leum products, plastics, vehicles, iron
4 (page 39) for an explanation of the methodology or
and steel products, chemicals
visit the Index Web site at heritage.org/index.
2005 data unless otherwise noted.

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MALAYSIA’S TEN ECONOMIC FREEDOMS tional 10 percentage points is deducted from Malaysia’s
Business Freedom 69.0 ▲ monetary freedom score to account for policies that distort

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Trade Freedom 76.2 ▼ domestic prices.

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Fiscal Freedom 82.2 ▲

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Government Size 80.8 ▲ INVESTMENT FREEDOM — 40%

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Monetary Freedom 78.6 ▼

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Rules have been eased, but foreign investors still face such
Investment Freedom 40.0 –

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Financial Freedom 40.0 – restrictions as limited voting shares, prior approval, and

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Property Rights 50.0 –▼ mandatory hiring of ethnic Malays. Investment is banned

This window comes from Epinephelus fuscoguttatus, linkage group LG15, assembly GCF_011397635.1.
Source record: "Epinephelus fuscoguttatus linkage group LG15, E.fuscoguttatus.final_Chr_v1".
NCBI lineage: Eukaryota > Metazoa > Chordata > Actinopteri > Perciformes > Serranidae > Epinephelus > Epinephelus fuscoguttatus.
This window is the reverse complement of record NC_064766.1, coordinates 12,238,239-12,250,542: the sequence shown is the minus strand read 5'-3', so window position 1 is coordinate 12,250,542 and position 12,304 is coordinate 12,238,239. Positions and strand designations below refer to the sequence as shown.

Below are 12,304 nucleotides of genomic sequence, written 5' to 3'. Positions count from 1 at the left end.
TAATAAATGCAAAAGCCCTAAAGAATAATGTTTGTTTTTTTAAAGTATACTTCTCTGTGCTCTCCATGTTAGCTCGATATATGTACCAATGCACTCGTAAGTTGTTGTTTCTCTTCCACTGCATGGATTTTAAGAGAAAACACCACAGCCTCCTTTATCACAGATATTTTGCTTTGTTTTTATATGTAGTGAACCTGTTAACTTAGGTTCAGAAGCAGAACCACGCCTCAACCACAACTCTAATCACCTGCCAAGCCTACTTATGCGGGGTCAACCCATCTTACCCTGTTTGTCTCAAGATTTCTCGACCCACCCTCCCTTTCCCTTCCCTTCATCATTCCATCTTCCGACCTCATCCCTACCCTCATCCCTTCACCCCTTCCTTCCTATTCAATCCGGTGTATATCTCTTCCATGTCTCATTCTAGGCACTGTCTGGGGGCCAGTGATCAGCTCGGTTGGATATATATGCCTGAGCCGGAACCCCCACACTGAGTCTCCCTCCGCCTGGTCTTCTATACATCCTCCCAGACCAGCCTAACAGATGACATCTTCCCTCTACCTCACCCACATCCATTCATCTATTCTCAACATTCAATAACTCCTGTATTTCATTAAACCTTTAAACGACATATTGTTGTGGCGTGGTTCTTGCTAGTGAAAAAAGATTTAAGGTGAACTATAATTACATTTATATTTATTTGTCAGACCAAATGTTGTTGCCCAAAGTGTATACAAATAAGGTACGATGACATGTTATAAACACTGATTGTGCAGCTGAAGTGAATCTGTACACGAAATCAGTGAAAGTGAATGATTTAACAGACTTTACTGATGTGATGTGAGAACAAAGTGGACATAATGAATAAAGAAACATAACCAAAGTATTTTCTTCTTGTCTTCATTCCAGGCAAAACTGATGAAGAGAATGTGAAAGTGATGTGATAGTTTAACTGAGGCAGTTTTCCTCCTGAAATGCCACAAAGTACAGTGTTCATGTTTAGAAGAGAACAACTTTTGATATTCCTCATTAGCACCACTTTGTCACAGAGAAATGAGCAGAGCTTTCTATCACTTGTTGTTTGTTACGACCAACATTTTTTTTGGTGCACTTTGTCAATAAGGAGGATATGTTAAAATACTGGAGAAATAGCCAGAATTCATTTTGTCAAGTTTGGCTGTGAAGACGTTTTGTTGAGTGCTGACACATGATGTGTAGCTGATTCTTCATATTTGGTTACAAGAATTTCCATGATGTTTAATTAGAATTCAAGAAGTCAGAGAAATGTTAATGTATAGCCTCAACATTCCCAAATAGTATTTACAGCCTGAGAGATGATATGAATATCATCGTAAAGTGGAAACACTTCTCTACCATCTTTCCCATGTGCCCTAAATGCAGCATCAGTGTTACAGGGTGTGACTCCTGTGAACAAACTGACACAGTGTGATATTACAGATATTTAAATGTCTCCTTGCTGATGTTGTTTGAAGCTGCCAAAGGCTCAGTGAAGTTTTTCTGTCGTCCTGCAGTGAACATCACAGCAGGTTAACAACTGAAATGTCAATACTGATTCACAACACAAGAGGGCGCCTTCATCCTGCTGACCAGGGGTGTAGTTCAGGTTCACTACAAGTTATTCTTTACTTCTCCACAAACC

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Fdm fm Corruption 50.0 in the news media, lotteries, or security paper. Foreign-

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Labor Freedom 78.7 ▲

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ers may own 100 percent of certain kinds of new compa-
0 50 100 nies, but most existing corporate equity requires that a 30
100 = most free, = world average percent stake be Malay-owned, and foreign ownership is
capped in most sectors. Certain kinds of investment are
BUSINESS FREEDOM — 69% screened, though commercial operations can begin before
The overall freedom to start, operate, and close a busi- approval. Residents and non-residents may hold foreign
ness is somewhat limited by Malaysia’s regulatory envi- exchange accounts, subject in many cases to government
ronment. Starting a business takes an average of 24 days, approval. Nearly all capital transactions are prohibited, are
compared to the world average of 43 days. Obtaining a subject to restrictions, or require government approval.
business licenses takes more than the world average of 19
procedures and 234 days. Bankruptcy proceedings are rela- FINANCIAL FREEDOM — 40%
tively straightforward. Nine of the 32 commercial banks as of September 2006
were domestically owned, and 13 were foreign-owned.
TRADE FREEDOM — 76.2% Ten Islamic banks account for over 10 percent of assets.
Malaysia’s weighted average tariff rate was 4.4 percent in The government owns a majority of the two largest local
2005. Liberalization has progressed, but import restrictions, commercial banks and is active in creating larger “anchor
high service market access barriers, high tariffs, import and banks” to compete internationally. Banks must lend to cer-
export taxes, non-automatic import licensing for import- tain groups like low-cost housing projects. There are sever-